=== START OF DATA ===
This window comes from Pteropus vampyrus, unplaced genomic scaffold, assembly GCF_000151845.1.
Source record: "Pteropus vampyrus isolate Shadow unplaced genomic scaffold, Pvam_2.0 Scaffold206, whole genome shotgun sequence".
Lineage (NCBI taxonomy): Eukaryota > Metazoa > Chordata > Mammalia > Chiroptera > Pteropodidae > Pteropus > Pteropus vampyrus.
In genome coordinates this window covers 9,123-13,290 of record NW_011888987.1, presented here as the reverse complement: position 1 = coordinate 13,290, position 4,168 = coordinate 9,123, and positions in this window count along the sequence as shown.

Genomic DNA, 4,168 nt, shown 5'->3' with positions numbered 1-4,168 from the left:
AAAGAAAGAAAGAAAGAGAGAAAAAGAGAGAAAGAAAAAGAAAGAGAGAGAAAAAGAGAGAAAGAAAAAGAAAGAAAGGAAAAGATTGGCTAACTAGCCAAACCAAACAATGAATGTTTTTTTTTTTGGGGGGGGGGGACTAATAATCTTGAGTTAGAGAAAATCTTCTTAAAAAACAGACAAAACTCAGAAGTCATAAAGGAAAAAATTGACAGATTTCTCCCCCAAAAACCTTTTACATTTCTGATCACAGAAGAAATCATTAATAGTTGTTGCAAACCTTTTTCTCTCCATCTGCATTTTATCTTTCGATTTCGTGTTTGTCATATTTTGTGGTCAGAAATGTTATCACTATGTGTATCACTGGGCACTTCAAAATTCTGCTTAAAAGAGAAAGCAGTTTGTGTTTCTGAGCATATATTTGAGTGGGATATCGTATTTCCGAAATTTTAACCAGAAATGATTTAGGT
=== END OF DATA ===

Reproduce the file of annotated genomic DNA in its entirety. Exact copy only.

This window comes from Pteropus vampyrus, unplaced genomic scaffold, assembly GCF_000151845.1.
Source record: "Pteropus vampyrus isolate Shadow unplaced genomic scaffold, Pvam_2.0 Scaffold206, whole genome shotgun sequence".
Lineage (NCBI taxonomy): Eukaryota > Metazoa > Chordata > Mammalia > Chiroptera > Pteropodidae > Pteropus > Pteropus vampyrus.
In genome coordinates this window covers 9,123-13,290 of record NW_011888987.1, presented here as the reverse complement: position 1 = coordinate 13,290, position 4,168 = coordinate 9,123, and positions in this window count along the sequence as shown.

Genomic DNA, 4,168 nt, shown 5'->3' with positions numbered 1-4,168 from the left:
AAAGAAAGAAAGAAAGAGAGAAAAAGAGAGAAAGAAAAAGAAAGAGAGAGAAAAAGAGAGAAAGAAAAAGAAAGAAAGGAAAAGATTGGCTAACTAGCCAAACCAAACAATGAATGTTTTTTTTTTTGGGGGGGGGGGACTAATAATCTTGAGTTAGAGAAAATCTTCTTAAAAAACAGACAAAACTCAGAAGTCATAAAGGAAAAAATTGACAGATTTCTCCCCCAAAAACCTTTTACATTTCTGATCACAGAAGAAATCATTAATAGTTGTTGCAAACCTTTTTCTCTCCATCTGCATTTTATCTTTCGATTTCGTGTTTGTCATATTTTGTGGTCAGAAATGTTATCACTATGTGTATCACTGGGCACTTCAAAATTCTGCTTAAAAGAGAAAGCAGTTTGTGTTTCTGAGCATATATTTGAGTGGGATATCGTATTTCCGAAATTTTAACCAGAAATGATTTAGGT